Summer ad Parnassum (1:1 Lydian)

1:1 Above Cantus

What I like: I like starting on the 5th. For some reason starting a 5th above is harder for me than a unison or octave. I also like the amount of stepwise motion, especially balancing stepwise motion against the leaps at the end of the CF. And sandwiching the descending F triad after the peak note in my counterpoint during the three bars between the CF’s arpeggiations is rather spiffy.

What I don’t like: Naturally I think there is too much C in this. Had I started on the octave I could have descended through D to C and cut my C usage by 25%. However, since my peak note is F I would have lessened its impact.

1:1 Below Cantus

What I like: The amount of contrary motion makes me happy. I also like the defined low and high notes. Arpeggiating the F triad against the F triad is a nice touch, too.

What I don’t like: Both voices do a lot of leaping at the same time. Even though they are both in contrary motion I feel like the end of the counterpoint becomes erratic and spastic. Leaping a fourth after a third in measures 9 – 11 is a bit of a stretch. True, leaping through triads is fine but I’m just coming off of leaping through a triad. I can’t tell if that is a good point or a bad point.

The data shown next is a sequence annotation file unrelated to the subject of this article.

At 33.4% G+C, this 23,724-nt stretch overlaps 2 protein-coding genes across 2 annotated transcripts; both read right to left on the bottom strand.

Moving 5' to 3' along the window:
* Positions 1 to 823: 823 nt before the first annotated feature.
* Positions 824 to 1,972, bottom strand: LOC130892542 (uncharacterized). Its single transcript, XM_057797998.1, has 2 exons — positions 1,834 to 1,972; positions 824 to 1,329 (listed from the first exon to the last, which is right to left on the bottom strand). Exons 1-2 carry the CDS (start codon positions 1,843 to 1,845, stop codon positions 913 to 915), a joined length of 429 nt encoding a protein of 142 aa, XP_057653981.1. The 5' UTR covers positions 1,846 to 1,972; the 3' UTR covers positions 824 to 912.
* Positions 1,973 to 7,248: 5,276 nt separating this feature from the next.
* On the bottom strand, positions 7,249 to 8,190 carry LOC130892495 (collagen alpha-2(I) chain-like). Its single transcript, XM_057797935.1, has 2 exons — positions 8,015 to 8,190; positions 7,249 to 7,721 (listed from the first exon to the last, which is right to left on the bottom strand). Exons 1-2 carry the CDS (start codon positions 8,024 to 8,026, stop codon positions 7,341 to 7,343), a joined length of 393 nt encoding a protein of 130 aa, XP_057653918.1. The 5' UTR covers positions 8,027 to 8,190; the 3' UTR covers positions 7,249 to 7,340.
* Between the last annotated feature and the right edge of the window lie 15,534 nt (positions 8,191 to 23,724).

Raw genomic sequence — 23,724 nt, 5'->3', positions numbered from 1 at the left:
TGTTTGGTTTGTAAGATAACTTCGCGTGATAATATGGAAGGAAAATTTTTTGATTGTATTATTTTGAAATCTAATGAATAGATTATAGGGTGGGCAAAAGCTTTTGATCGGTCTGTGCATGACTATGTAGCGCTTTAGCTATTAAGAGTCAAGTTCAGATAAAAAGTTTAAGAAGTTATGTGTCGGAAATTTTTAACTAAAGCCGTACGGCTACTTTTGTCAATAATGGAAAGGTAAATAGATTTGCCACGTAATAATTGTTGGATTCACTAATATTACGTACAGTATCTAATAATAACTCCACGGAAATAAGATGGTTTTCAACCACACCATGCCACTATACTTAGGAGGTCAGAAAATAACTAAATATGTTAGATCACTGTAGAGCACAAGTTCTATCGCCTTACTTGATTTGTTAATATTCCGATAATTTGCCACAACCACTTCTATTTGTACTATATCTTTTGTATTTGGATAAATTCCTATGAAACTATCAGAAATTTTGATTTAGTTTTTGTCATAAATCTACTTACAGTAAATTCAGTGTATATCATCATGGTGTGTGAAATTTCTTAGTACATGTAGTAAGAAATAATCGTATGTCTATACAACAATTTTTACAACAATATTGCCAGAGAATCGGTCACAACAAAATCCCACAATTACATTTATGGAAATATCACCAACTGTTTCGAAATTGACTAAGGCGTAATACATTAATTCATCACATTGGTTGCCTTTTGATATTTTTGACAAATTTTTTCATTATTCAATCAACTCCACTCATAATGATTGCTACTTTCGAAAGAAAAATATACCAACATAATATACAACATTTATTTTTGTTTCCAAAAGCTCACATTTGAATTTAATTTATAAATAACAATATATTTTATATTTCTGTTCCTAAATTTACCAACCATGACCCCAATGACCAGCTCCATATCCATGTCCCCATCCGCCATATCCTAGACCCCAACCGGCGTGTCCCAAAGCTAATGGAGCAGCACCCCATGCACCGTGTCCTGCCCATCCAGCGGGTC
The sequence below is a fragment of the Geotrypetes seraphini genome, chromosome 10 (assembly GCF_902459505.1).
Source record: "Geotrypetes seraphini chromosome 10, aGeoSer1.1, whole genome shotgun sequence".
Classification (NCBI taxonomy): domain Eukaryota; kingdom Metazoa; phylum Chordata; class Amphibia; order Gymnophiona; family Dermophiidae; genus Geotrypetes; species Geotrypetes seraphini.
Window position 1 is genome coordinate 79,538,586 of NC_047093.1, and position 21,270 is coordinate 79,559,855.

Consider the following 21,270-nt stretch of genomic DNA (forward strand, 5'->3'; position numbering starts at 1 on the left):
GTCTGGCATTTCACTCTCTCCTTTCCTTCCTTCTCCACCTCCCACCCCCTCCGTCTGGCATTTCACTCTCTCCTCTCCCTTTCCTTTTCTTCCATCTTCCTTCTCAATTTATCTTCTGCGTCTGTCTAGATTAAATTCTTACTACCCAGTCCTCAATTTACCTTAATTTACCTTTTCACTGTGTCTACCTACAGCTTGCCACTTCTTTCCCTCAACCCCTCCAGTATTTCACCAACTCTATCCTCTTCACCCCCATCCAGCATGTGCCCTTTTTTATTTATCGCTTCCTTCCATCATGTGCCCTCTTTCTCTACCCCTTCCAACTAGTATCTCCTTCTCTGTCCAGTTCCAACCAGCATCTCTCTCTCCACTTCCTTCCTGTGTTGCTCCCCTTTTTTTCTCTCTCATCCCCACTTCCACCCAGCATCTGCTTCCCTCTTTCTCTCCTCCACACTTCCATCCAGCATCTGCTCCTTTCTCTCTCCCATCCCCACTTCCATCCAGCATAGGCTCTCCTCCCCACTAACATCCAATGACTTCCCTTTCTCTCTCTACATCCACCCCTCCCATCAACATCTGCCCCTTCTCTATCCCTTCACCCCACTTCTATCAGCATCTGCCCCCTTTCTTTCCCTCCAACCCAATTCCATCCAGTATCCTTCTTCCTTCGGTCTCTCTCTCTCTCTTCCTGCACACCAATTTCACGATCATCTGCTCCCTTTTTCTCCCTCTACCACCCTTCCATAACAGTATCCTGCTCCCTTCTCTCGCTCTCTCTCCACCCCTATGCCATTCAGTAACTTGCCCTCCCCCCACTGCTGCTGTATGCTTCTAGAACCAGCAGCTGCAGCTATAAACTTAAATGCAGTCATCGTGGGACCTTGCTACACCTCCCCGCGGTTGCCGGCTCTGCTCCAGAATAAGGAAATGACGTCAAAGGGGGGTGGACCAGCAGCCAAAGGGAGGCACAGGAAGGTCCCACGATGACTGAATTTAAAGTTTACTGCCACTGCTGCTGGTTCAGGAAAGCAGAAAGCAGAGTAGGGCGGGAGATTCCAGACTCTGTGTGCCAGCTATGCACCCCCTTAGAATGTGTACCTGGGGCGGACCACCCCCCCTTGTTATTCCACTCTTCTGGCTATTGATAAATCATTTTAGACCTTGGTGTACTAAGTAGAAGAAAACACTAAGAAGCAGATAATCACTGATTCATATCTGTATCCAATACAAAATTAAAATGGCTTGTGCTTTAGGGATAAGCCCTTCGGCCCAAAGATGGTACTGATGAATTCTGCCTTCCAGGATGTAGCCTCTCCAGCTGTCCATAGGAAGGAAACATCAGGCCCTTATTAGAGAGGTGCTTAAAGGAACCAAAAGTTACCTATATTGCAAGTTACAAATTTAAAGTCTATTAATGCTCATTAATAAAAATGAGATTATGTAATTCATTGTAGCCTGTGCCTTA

It strikes me how much more difficult it is to write linear bass lines. I want to leap a lot more when writing below the CF. I can’t tell if that is habit or just the nature of lower voices. Or if the nature of lower voices became habit. I am certainly looking forward to 2:1 exercises.

This entry was posted in Uncategorized and tagged , , , , . Bookmark the permalink. Post a comment or leave a trackback: Trackback URL.

2 Comments

  1. Posted May 20, 2011 at 12:27 pm | Permalink

    Thanks for posting these. I LOVE studying counterpoint and find it shamefully undervalued in theory curricula. I found it interesting that you often leap to and from your peak note. Do you feel it makes it more effective? I’ve heard it argued both ways. I remember one theorist comparing it to climbing up and down the stairs, saying that it is more likely that you would take bigger steps at the bottom and smaller steps as you get to the top. I just figured you would find that interesting, and to see what you thought. Thanks.

  2. Jay C. Batzner
    Posted May 21, 2011 at 8:42 am | Permalink

    I’d prefer not to leap to and from notes. I’ve always thought that makes the note seem disconnected from the rest of the line. But I tend to be a lot less permissive that Fux, at least at this stage of things. I think as long as I compensate for large leaps I’ll be okay.

Post a Comment

Your email is never published nor shared. Required fields are marked *

*
*

You may use these HTML tags and attributes <a href="" title=""> <abbr title=""> <acronym title=""> <b> <blockquote cite=""> <cite> <code> <del datetime=""> <em> <i> <q cite=""> <strike> <strong>

  • Pages

  • Archives